Date: February 17, 2023
Do You Know if Your Business is Considered a Hobby by the IRS?
Exciting news– you’ve started a business, or maybe even a second business! Most Entrepreneurs just starting out know that their business won’t be profitable right away. But what factors does the IRS consider when deciding to reclass your business as a hobby? It’s important to know because a hobby is not able to deduct business expenses. Read below to learn more about the 9 factors the IRS asks the taxpayer to make their determination on whether you have a business or a hobby: (1)
1. Do you keep accurate books and records and generally operate as a business?
2. Do you depend on this income for your livelihood?
3. Do you invest time and effort into making this venture profitable?
4. Are your business losses due to circumstances beyond your control (or normal for the start-up period of your business type)?
5. Do you change up your operation methods as needed to become more profitable?
6. Do you have expert advisors and the knowledge to run the business?
7. Have you had profitable successes with similar businesses in the past?
8. Do you make a profit, and if so, how much?
9. Do you expect to make a profit on the assets in the future? (2)
What entity structures may be affected by this? If you operate as a Sole Proprietor, Limited Liability Company (LLC), Partnership, or S Corporation, then you are subject to this. Keep in mind that the IRS is looking for the business to have had a profit in at least three of the last five years. Good news though- if you are concerned and want to postpone the IRS from making a determination, you may use Form 5213. This allows you more time (three years) to make a profit essentially. You will want to make this election within three years after the due date of your first tax year return for the business. (3)
It’s imperative to carry out generally accepting accounting principles (GAAP) – for example, having a business checking SEPARATE from your personal checking and no co-mingling personal and business transactions. By hiring a professional to handle your books, you not only ensure your bookkeeping is timely and accurate, but you’ll have clear visibility into your profitability. Having a Tax Strategist on your side will help you make sure you are you are in compliance with federal and state tax laws (a HUGE and necessary help). They will also offer you guidance on how to avoid key audit triggers such as low income but high expenses, past years not showing a profit, etc. Remember – if the IRS determines that you have a hobby instead of a business, you cannot deduct any business expenses – turning that into one expensive hobby! No business deductions mean you pay tax on total income! Make sure you are doing your due diligence and hire an expert to guide you and ensure the proper steps are in place.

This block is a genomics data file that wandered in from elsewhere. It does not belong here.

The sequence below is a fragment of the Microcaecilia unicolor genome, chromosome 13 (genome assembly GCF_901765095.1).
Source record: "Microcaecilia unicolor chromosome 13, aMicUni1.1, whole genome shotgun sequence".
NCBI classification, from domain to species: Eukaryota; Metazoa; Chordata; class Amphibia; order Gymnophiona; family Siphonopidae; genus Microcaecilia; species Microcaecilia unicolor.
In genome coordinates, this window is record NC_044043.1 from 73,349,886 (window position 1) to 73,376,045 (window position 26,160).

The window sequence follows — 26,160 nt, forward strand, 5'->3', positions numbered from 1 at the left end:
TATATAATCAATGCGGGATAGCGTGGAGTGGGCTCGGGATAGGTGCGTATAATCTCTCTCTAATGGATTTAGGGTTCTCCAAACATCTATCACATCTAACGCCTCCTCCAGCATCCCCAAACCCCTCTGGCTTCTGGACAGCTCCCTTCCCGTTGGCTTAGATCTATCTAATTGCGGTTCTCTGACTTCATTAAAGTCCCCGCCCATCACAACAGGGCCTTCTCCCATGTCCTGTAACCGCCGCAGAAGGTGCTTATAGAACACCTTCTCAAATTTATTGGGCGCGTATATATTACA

We love helping our clients crush their financial goals, all while ensuring that best accounting practices are followed. Expert guidance is a key component to your success, growth, and profits. If you are looking for someone to be in your corner to help guide you, we are happy to help! Click here today to speak with one of our tax strategists.
(1) How the IRS Decides If Your Hobby Is a Real Business (thebalancemoney.com)
(2) Earning side income: Is it a hobby or a business? | Internal Revenue Service (irs.gov)
(3) Publication 535 (2022), Business Expenses | Internal Revenue Service (irs.gov)